By Christian Jarrett The clocks have gone back and there’s a chill in the air. It’s well known that during these darker months, a significant minority of us experience unwelcome negative changes to our mood (at least if you believe in the notion of Seasonal Affective Disorder or SAD, which not all experts do). Now an intriguing study in Psychiatry Research has explored the link this condition may have with another psychiatric diagnosis, Obsessive Compulsive Disorder (OCD). The results suggest that people with OCD are more likely than average to experience seasonal effects on their mood, and that for these ...
Source: BPS RESEARCH DIGEST - Category: Psychiatry & Psychology Authors: Tags: Mental health Source Type: blogs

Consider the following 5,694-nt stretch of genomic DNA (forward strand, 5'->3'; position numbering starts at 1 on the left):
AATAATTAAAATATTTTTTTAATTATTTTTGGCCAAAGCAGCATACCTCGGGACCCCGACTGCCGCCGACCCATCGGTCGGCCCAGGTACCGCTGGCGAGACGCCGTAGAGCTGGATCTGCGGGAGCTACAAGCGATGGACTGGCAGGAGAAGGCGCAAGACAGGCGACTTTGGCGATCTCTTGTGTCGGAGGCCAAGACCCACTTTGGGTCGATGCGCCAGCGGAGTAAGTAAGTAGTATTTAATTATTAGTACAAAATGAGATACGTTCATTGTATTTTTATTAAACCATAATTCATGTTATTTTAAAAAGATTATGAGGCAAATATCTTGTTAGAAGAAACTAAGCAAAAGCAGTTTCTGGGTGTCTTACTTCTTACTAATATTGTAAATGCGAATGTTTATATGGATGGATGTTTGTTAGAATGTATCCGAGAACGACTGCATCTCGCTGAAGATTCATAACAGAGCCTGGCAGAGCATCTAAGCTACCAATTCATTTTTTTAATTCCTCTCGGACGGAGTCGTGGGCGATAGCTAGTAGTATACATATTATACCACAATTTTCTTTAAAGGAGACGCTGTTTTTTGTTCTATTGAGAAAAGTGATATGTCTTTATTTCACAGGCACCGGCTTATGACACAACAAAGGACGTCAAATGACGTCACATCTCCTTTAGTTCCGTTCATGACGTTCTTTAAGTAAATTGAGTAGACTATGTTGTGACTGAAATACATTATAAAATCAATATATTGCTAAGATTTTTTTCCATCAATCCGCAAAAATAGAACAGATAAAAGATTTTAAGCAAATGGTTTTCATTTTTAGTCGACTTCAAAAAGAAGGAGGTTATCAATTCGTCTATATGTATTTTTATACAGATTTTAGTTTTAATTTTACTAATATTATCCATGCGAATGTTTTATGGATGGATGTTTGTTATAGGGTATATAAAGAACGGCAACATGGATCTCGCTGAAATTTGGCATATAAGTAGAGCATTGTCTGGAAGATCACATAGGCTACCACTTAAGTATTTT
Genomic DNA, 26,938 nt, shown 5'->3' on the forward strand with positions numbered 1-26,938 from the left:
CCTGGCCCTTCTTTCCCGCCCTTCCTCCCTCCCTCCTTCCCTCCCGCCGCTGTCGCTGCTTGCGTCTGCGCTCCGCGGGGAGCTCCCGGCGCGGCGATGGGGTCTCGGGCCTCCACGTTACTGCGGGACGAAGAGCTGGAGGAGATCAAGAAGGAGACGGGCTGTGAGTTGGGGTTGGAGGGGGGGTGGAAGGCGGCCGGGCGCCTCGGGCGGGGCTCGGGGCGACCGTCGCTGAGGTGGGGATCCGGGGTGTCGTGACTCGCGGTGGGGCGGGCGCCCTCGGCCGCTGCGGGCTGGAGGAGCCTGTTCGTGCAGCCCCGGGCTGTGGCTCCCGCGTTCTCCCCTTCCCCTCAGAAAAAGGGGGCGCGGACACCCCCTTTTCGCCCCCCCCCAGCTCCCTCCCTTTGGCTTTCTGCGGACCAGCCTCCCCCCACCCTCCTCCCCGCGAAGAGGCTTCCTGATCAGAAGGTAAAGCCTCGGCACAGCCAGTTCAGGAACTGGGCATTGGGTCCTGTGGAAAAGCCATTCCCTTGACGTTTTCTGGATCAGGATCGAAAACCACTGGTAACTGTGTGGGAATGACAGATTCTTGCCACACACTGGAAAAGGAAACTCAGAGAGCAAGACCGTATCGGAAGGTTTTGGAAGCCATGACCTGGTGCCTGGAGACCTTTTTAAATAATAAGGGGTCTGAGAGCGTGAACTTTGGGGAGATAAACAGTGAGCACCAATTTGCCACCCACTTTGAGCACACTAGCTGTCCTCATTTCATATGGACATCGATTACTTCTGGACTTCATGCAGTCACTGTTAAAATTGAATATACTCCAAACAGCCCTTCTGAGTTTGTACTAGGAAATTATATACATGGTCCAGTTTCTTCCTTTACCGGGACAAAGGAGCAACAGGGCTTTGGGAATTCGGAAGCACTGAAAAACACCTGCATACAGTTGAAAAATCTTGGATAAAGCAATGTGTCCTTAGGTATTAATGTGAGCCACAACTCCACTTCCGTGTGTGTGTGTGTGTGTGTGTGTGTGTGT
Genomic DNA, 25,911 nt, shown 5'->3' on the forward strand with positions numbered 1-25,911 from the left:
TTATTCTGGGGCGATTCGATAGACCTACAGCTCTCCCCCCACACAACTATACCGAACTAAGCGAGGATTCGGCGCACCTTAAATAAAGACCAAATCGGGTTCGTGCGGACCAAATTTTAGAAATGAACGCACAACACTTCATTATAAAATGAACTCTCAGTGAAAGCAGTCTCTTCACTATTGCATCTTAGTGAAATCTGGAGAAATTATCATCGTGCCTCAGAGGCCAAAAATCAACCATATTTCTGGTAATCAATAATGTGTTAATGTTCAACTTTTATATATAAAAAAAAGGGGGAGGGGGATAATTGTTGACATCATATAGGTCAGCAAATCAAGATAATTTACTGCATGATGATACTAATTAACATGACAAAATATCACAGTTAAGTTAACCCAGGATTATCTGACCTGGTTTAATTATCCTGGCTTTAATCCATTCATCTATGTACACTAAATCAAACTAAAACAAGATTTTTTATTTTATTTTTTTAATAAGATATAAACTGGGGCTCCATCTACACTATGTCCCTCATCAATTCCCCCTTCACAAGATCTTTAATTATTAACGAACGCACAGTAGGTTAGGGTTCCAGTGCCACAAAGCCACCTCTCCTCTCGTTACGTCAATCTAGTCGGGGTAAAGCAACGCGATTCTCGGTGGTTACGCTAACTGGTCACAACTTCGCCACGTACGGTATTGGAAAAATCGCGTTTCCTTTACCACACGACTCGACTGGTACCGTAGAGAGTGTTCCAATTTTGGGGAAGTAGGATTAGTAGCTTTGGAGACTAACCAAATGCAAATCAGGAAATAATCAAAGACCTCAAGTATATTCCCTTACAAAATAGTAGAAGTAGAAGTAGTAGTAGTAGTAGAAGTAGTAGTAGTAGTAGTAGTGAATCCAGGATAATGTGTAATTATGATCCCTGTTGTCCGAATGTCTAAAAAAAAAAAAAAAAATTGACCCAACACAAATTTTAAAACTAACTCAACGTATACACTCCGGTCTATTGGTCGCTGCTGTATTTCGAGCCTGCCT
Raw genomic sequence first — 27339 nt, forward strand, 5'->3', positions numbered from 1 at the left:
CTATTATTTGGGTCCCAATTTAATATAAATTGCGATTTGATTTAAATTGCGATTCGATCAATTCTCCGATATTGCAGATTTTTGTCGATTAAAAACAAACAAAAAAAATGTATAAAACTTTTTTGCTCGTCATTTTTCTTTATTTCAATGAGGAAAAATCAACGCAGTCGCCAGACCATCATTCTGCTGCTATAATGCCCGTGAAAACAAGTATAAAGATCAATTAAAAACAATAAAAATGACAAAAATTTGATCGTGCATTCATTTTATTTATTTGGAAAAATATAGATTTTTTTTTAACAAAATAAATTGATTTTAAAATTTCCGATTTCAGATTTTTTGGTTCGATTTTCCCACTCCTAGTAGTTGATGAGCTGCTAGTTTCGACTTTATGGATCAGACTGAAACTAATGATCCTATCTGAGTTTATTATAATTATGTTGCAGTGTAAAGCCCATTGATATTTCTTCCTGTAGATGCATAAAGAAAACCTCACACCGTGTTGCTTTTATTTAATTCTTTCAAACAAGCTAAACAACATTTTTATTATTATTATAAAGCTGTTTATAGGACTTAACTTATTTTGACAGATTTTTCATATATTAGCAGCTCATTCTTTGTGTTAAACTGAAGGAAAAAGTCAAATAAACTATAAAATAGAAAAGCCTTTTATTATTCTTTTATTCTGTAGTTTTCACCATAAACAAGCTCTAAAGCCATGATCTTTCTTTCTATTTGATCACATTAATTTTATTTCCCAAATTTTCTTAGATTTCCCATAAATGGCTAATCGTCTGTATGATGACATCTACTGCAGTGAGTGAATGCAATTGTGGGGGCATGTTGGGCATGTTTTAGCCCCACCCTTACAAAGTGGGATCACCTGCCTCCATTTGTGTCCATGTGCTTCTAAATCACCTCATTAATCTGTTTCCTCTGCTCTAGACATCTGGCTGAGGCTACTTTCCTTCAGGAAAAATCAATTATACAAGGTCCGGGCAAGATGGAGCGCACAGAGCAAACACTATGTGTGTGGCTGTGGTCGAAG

CONCLUSIONS: The data from this study provide robust evidence that supports the efficacy of midday bright light therapy for bipolar depression. PMID: 28969438 [PubMed - as supplied by publisher]
Source: The American Journal of Psychiatry - Category: Psychiatry Authors: Tags: Am J Psychiatry Source Type: research
Authors: Benedetti F, Poletti S, Hoogenboezem TA, Locatelli C, de Wit H, Wijkhuijs AJM, Colombo C, Drexhage HA Abstract BACKGROUND: The clinical relevance of raised levels of circulating cytokines in bipolar disorder is still unclear. Cytokines influence neurotransmitters, neuroplasticity, and white matter integrity. An inconsistent literature suggests that higher cytokine levels could hamper antidepressant response. Total sleep deprivation (TSD) and light therapy (LT) prompt a rapid antidepressant response and can provide a model treatment to study predictors of response. METHODS: We studied at baseline 15 imm...
Source: Journal of Clinical Psychiatry - Category: Psychiatry Tags: J Clin Psychiatry Source Type: research